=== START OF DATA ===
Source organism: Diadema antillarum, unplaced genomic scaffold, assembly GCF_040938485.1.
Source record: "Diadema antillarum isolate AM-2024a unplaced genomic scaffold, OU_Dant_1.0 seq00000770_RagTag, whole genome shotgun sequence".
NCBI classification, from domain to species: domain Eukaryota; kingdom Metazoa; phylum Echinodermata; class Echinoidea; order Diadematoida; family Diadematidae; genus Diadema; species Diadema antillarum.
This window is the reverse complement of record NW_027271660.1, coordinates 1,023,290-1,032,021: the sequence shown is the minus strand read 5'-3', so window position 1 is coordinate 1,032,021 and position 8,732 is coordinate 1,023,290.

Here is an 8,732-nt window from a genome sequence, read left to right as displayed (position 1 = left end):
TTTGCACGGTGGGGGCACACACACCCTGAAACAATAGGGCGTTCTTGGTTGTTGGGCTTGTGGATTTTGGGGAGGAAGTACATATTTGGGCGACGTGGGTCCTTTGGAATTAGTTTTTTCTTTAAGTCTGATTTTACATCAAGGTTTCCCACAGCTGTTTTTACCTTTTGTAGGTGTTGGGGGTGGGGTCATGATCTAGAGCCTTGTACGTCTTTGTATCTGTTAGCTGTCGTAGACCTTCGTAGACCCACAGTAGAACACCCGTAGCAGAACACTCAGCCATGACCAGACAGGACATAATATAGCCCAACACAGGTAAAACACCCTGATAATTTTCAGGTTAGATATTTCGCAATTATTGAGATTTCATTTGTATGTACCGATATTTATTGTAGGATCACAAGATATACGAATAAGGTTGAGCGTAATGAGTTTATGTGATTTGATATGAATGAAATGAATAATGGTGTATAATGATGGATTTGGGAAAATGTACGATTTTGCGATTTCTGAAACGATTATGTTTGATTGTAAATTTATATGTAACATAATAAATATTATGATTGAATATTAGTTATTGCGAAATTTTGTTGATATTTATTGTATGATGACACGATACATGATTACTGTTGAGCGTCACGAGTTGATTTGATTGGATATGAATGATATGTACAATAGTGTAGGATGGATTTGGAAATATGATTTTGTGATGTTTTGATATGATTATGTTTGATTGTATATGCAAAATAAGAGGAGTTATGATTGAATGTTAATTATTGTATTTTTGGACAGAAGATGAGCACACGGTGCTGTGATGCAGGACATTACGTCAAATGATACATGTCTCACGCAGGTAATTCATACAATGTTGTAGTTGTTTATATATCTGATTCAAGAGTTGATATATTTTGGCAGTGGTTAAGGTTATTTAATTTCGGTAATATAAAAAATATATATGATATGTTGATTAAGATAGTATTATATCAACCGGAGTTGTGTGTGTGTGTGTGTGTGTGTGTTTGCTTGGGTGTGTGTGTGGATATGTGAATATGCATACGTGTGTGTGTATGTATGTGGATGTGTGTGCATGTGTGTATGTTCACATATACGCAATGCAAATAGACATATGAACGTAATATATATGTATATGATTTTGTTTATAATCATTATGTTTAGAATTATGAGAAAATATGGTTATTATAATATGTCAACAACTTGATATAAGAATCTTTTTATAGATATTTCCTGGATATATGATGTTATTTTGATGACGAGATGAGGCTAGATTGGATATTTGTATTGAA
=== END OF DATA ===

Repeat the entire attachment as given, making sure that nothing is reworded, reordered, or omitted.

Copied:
Source organism: Diadema antillarum, unplaced genomic scaffold, assembly GCF_040938485.1.
Source record: "Diadema antillarum isolate AM-2024a unplaced genomic scaffold, OU_Dant_1.0 seq00000770_RagTag, whole genome shotgun sequence".
NCBI classification, from domain to species: domain Eukaryota; kingdom Metazoa; phylum Echinodermata; class Echinoidea; order Diadematoida; family Diadematidae; genus Diadema; species Diadema antillarum.
This window is the reverse complement of record NW_027271660.1, coordinates 1,023,290-1,032,021: the sequence shown is the minus strand read 5'-3', so window position 1 is coordinate 1,032,021 and position 8,732 is coordinate 1,023,290.

Here is an 8,732-nt window from a genome sequence, read left to right as displayed (position 1 = left end):
TTTGCACGGTGGGGGCACACACACCCTGAAACAATAGGGCGTTCTTGGTTGTTGGGCTTGTGGATTTTGGGGAGGAAGTACATATTTGGGCGACGTGGGTCCTTTGGAATTAGTTTTTTCTTTAAGTCTGATTTTACATCAAGGTTTCCCACAGCTGTTTTTACCTTTTGTAGGTGTTGGGGGTGGGGTCATGATCTAGAGCCTTGTACGTCTTTGTATCTGTTAGCTGTCGTAGACCTTCGTAGACCCACAGTAGAACACCCGTAGCAGAACACTCAGCCATGACCAGACAGGACATAATATAGCCCAACACAGGTAAAACACCCTGATAATTTTCAGGTTAGATATTTCGCAATTATTGAGATTTCATTTGTATGTACCGATATTTATTGTAGGATCACAAGATATACGAATAAGGTTGAGCGTAATGAGTTTATGTGATTTGATATGAATGAAATGAATAATGGTGTATAATGATGGATTTGGGAAAATGTACGATTTTGCGATTTCTGAAACGATTATGTTTGATTGTAAATTTATATGTAACATAATAAATATTATGATTGAATATTAGTTATTGCGAAATTTTGTTGATATTTATTGTATGATGACACGATACATGATTACTGTTGAGCGTCACGAGTTGATTTGATTGGATATGAATGATATGTACAATAGTGTAGGATGGATTTGGAAATATGATTTTGTGATGTTTTGATATGATTATGTTTGATTGTATATGCAAAATAAGAGGAGTTATGATTGAATGTTAATTATTGTATTTTTGGACAGAAGATGAGCACACGGTGCTGTGATGCAGGACATTACGTCAAATGATACATGTCTCACGCAGGTAATTCATACAATGTTGTAGTTGTTTATATATCTGATTCAAGAGTTGATATATTTTGGCAGTGGTTAAGGTTATTTAATTTCGGTAATATAAAAAATATATATGATATGTTGATTAAGATAGTATTATATCAACCGGAGTTGTGTGTGTGTGTGTGTGTGTGTGTTTGCTTGGGTGTGTGTGTGGATATGTGAATATGCATACGTGTGTGTGTATGTATGTGGATGTGTGTGCATGTGTGTATGTTCACATATACGCAATGCAAATAGACATATGAACGTAATATATATGTATATGATTTTGTTTATAATCATTATGTTTAGAATTATGAGAAAATATGGTTATTATAATATGTCAACAACTTGATATAAGAATCTTTTTATAGATATTTCCTGGATATATGATGTTATTTTGATGACGAGATGAGGCTAGATTGGATATTTGTATTGAA